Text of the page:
Abu Dhabi, UAESaturday 30 May 2020

Market optimism over the coronavirus recovery may be overhyped

Despite hopes of a swift revival once the outbreak subsides, economic data indicates otherwise

A trader on the trading floor at the New York Stock Exchange. Economic data collected before the outbreak of the Covid-19 virus showed that major economies were already beginning 2020 on a soft footing. Photo: Reuters
A trader on the trading floor at the New York Stock Exchange. Economic data collected before the outbreak of the Covid-19 virus showed that major economies were already beginning 2020 on a soft footing. Photo: Reuters

A month on since markets first became aware of coronavirus and the issue is still at the forefront of most investors' minds. The majority think it will only have a temporary impact on the global economy, with a V-shape recovery being priced in by equity markets.

Despite the widely-documented negative effects on trade, output and supply chains, as well as warnings from prominent corporations such as Apple and Puma, it is assumed that central banks will act quickly to underpin a swift economic recovery. However, this optimism sits uneasily with other markets such as gold and US Treasuries. It also conflicts with incoming economic data, as well as with evidence that already historically low interest rates are having a diminishing impact in terms of promoting growth.

The eurozone economy recorded negligible gross domestic product growth in the final quarter of 2019, expanding by just 0.1 per cent.

Tim Fox

Economic data collected before the outbreak of the Covid-19 virus showed that major economies were already beginning 2020 on a soft footing. Industrial production and core retail sales in the US slipped in January. Industrial output fell 0.3 per cent month-on-month, negatively impacted by warm weather and production shut-ins at Boeing. Headline retail sales rose by 0.3 per cent month-on-month but underlying core retail sales were unchanged.

Although this data does not suggest a US recession is imminent, the Federal Reserve is alert to downside risks and the possible negative effects on the US economy, and the markets are discounting a 25 basis point cut in the Fed funds rate at some point this year.

Meanwhile the eurozone economy recorded negligible gross domestic product growth in the final quarter of 2019, expanding by just 0.1 per cent. Germany’s economy recorded no growth in the fourth quarter. The weak data puts the eurozone economy in a poor negotiating position as it needs to counter higher tariffs imposed by the US on its aircraft industry.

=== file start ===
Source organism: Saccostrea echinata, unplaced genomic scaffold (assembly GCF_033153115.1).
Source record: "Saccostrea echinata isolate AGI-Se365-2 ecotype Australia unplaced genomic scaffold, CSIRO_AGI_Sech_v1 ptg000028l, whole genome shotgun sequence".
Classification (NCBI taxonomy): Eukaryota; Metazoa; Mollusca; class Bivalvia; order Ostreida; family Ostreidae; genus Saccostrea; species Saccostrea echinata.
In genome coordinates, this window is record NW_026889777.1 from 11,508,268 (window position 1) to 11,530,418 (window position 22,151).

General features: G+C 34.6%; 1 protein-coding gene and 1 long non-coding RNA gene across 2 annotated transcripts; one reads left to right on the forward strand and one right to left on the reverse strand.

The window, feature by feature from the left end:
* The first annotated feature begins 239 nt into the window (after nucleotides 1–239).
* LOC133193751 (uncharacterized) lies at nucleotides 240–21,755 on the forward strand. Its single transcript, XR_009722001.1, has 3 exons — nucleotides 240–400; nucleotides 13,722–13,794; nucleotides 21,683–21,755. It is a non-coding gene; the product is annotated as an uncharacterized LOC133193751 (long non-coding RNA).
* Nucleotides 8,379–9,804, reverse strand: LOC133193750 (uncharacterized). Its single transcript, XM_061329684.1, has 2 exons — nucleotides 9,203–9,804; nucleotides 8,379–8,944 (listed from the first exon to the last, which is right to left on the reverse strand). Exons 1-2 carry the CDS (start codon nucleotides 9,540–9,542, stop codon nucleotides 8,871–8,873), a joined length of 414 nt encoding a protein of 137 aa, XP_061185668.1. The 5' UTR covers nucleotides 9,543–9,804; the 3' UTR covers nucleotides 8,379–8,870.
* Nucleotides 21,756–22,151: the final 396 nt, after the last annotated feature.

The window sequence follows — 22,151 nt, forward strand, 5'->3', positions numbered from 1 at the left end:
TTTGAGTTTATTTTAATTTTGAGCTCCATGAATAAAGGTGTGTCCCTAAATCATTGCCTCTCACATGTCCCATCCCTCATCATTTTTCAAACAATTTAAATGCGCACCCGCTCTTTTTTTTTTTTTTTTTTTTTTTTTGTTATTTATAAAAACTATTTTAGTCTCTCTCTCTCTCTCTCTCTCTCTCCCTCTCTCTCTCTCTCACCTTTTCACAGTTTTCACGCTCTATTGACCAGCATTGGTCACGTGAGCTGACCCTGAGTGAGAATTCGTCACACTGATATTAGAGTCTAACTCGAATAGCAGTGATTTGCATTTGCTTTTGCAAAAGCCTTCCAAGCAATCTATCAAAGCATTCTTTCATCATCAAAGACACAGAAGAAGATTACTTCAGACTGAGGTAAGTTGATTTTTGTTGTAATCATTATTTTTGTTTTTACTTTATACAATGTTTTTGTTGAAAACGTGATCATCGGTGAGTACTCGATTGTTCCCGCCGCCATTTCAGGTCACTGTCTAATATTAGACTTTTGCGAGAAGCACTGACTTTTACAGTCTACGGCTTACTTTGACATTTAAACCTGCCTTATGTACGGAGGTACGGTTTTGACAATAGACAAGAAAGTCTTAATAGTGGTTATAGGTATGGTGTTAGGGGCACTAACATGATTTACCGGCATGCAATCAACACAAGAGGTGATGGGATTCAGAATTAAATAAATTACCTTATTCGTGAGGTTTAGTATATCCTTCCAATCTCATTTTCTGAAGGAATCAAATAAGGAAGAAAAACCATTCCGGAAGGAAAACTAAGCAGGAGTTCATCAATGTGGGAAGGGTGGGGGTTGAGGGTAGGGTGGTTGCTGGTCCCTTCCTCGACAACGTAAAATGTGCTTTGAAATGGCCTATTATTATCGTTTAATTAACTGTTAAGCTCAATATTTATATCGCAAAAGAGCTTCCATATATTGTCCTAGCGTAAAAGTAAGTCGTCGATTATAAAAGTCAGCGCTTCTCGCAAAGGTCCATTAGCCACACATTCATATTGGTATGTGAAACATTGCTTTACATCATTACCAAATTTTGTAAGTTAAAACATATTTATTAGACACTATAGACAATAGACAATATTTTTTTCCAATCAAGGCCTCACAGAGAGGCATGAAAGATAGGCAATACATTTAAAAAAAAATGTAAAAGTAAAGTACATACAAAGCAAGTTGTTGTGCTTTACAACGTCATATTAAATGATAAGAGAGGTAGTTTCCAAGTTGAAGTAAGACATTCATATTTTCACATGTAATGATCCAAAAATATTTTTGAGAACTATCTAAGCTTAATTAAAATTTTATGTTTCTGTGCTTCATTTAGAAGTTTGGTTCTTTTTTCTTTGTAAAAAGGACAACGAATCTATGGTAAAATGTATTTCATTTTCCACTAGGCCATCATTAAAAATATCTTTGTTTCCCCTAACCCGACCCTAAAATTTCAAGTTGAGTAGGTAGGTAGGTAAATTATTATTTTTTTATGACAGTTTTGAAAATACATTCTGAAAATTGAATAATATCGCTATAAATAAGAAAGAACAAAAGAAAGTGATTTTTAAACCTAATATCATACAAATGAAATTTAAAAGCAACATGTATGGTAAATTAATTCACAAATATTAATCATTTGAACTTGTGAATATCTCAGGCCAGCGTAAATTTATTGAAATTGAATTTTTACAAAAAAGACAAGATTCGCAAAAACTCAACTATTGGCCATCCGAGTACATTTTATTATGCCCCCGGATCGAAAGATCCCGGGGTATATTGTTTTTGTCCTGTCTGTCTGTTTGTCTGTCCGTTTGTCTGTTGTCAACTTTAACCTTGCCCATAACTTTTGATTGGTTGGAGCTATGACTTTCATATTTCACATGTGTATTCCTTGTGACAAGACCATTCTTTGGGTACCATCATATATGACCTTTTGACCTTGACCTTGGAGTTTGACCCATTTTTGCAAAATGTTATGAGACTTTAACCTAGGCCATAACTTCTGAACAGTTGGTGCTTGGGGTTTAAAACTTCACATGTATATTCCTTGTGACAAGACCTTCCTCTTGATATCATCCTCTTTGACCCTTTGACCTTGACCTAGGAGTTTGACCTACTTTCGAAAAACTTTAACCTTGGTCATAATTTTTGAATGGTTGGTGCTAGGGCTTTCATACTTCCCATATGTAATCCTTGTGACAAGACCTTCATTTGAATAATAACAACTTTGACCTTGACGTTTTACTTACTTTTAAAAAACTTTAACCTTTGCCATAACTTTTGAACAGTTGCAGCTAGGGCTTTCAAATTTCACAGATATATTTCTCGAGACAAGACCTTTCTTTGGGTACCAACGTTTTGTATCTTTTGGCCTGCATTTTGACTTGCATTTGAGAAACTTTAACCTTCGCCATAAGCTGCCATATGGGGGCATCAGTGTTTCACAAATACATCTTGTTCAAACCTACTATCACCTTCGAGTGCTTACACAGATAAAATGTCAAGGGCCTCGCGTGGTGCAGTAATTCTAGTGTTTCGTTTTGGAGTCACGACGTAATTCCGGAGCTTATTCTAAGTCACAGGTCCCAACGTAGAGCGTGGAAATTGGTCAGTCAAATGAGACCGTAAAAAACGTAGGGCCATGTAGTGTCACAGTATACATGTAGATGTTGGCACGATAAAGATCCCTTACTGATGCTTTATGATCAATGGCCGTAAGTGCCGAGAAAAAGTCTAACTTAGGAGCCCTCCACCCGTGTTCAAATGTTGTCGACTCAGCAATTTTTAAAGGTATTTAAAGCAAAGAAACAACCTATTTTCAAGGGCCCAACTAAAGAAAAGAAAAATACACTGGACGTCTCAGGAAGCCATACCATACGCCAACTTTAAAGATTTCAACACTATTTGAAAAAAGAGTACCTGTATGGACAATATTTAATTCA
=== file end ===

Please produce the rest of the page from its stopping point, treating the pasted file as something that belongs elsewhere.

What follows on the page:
The US administration raised tariffs on imports of EU aircraft to 15 per cent from 10 per cent previously, threatening to bring the EU and US closer to a trade war. The weak economic data for the eurozone will also hamstring the European Central Bank into keeping rates on hold with a bias towards cutting for the foreseeable future, weighing on the outlook for the euro, which has been one of the worst-performing currencies over the last month. Negative interest rates have done little to secure an economic recovery in the eurozone, and they might actually be responsible for holding the recovery back by discouraging banks from lending.

Having fallen below $1.09 against the US dollar, the euro has been trading at its lowest level since early 2017. Germany’s ZEW index of investor confidence collapsed in February with the assessment of current economic conditions falling to minus 15.7 from minus 9.5 in January while the expectation index slumped to 8.7 compared with 26.7 a month ago. Germany’s economy is drifting with no clear sign of momentum and may be at risk of serious downturn now that it is a target for the US administration’s hawkish trade agenda.

Japan also reported weak data for the last quarter of 2019 with its economy shrinking by 6.3 per cent at an annualised rate in the fourth quarter of last year. The World Trade Organisation also warned that the Covid-19 outbreak would pose a serious risk to global trade volumes for the start of 2020, compounding a drop in volumes last year catalysed by the US-China trade war.

This has particular relevance for emerging markets such as Singapore, Korea and Taiwan. Singapore’s non-oil export data have shown few signs of any recovery and the Singapore government last week downgraded its GDP growth forecast for 2020 to a contraction of 0.5 per cent. It also announced an extensive fiscal support programme to help fight the impact of the Covid-19 outbreak on the economy. South Korean President Moon Jae-in is warning that the South Korean economy faces an “emergency” situation as a result of the coronavirus, while Taiwan just announced 12.8 per cent year-on-year decline in January export orders, their worst performance since 2013.

Equity market optimism about the likely speed of economic recovery post-coronavirus appears increasingly at odds with the incoming data as well as warnings from key countries, corporations and even other markets. It might even be said that the easy monetary policy equity investors are banking on may not help the situation much either.

Tim Fox is chief economist and head of research at Emirates NBD

Updated: February 23, 2020 12:13 PM

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